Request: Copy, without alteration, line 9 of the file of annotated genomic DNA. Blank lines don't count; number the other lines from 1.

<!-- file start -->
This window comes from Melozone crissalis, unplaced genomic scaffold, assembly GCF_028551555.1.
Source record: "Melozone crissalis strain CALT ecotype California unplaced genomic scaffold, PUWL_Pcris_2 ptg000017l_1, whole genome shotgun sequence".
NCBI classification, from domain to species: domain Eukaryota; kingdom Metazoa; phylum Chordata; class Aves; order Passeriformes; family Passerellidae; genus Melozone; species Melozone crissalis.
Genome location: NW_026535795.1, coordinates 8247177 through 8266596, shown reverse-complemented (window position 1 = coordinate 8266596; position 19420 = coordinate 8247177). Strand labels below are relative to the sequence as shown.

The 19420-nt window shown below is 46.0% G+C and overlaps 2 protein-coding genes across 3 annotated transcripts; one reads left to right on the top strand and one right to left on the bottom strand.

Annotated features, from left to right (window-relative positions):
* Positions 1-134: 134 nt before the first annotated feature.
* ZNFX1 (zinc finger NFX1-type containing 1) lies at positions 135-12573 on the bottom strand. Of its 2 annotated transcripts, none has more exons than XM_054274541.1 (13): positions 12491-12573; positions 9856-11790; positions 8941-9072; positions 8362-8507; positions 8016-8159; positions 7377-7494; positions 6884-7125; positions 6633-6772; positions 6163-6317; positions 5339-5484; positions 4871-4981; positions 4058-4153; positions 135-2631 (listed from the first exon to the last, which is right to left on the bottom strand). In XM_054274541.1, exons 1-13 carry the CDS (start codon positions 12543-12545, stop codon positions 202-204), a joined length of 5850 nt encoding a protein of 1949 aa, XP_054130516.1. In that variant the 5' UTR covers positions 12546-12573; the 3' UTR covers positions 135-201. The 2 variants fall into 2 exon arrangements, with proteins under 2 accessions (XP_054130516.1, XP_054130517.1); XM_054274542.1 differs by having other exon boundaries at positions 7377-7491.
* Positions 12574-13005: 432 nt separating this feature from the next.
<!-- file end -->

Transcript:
* Positions 12574-13005: 432 nt separating this feature from the next.